LONGINES Hong Kong Cup
Maurice rolled into LONGINES Hong Kong International Races history when weaving through a sea of trouble to add the LONGINES Hong Kong Cup (2000m) to last year’s win in the Mile.
In doing so, he completed a Group 1 double on the day for trainer Noriyuki Hori and rewarded the coolest head at a heaving Sha Tin, big race pilot Ryan Moore.
Midway through the HK$25 million feature those who had placed their faith in Japan’s 2015 Horse of the Year would not have felt good about Maurice’s prospects.
While Yutaka Take opened up a significant break on the field aboard last year’s winner A Shin Hikari, Moore found himself three from the back and with no obvious route off the rail.
But turning for home eventual runner-up Secret Weapon drifted wide and Maurice loomed up to A Shin Hikari’s shoulder before cutting around him and storming to a quite breathtaking three-length victory.
Moore is rarely one to lose his head and – in comments reminiscent of John Oxx’s calm assessment following Sea The Stars’ troubled passage to Arc glory in 2009 – the recently-crowned LONGINES World’s Best Jockey said he was always confident in the horse underneath him.
“Fortunately there was good pace in the race and halfway down the back I thought it was setting up nicely for him and it was just a matter of finding the room,” said Moore, who was securing a second Cup following Snow Fairy’s success in 2010 and a 20th G1 score for 2016. “As soon as he got room and I put him into gear he just let down exceptionally well. He got to the leader early and then he was just easing up really. He has improved every time I’ve ridden him.”
As well as announcing the abundant talent of his trainer, Hori, to the wider world, Maurice enjoyed an international coming-of-age at this meeting 12 months ago.
Moore was in no doubt that this success – almost certainly the five-year-old son of Screen Hero’s final racecourse appearance – was another step forward in terms of performance and it will present plenty of late food for thought when the world’s official handicappers meet to decide the LONGINES World’s Best Racehorse later this week.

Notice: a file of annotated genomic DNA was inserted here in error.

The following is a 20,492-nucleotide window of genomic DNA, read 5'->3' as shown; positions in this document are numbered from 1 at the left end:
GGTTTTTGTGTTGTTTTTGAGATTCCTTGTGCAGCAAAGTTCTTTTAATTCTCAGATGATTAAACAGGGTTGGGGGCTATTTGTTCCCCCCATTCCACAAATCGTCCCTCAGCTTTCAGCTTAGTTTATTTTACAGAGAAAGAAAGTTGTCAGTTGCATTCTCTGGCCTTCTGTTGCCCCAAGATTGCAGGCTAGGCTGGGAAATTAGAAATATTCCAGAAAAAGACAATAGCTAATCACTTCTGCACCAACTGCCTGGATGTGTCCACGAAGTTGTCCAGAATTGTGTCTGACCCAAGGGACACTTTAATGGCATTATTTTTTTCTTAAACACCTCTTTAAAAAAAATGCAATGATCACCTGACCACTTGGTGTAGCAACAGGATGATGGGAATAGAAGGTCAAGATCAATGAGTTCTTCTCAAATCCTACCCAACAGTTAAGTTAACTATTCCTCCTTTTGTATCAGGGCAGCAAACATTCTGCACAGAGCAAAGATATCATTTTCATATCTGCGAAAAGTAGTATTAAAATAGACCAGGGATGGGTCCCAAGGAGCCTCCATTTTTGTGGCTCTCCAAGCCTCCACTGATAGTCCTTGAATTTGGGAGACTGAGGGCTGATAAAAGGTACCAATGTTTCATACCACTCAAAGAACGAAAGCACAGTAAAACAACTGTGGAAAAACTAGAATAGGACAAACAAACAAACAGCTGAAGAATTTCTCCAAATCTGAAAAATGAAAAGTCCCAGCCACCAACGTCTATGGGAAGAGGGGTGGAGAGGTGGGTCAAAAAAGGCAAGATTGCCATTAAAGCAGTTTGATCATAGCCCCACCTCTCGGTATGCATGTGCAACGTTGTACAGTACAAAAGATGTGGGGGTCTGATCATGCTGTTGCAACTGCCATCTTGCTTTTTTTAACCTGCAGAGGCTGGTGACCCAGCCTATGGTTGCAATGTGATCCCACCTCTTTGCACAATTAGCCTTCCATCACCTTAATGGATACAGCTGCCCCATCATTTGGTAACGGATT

Asked what it felt like to be atop Maurice, Moore said simply: “It’s a lot of fun. Hori said to me on the way out, ‘Are you OK?’ and I told him ‘I’m always OK when I’m riding Maurice.’”
“He’s a brilliant horse. He is very good at a mile but he is possibly better at 10 [furlongs]. He has improved, he is a big strong horse and he has got better with racing. He has been a pleasure to ride.”
Hori became the first foreign-based trainer to record a Hong Kong International Races double, following Satono Crown’s late rally at the expense of the Moore-ridden Highland Reel in the Vase.
Typically he was keen to deflect any talk of his own personal glory.
“The horse, the jockey and the staff all tried very hard so it is a mutual effort and it feels great,” said Hori. “This horse really does seem to love Hong Kong but we get a lot of support from the Hong Kong Jockey Club including Mark Player and everyone who has helped us here and helped us get the horse to be his best. It is a team effort, Japan and Hong Kong together.”
Hori wouldn’t be drawn on whether Maurice has run his last race, teasing the gathered media in answer to questions of his stable-star’s imminent retirement.
“That’s what they have been writing in the newspapers anyway,” he said.
Secret Weapon gave home fans plenty to cheer with a career best three lengths back in second, a performance which can be upgraded given the fact he was checked in trying to get out from behind Lovely Day approaching the 200-metre mark.
Jockey Zac Purton said: “He has run a great race, he has come of age. He is Hong Kong’s best mile and a quarter horse now.”
Japanese-trained horses fought out a fierce battle for third with Staphanos getting the better of Lovely Day by a nose.
Christophe Soumillon only sat on Staphanos for the first time on Saturday morning and was delighted with the way that the Hideaki Fujiwara-trained five-year-old responded.
“It was a very good run,” said Soumillon. “At one stage I thought I would be fifth but he produced a great turn of foot to be third.”
The build-up to the race had been dominated by the prospective showdown between Maurice and A Shin Hikari and even halfway up the straight it still looked possible that Yutaka Take might have just enough horse to repeat last year’s solo effort, having been six lengths clear turning out of the back straight.
But as Maurice and his pursuers drew upsides, A Shin Hikari’s stride shortened and he faded late to beat only two home.
“He showed his race but it was a bit disappointing,” said Take of what is likely to be A Shin Hikari’s swansong.
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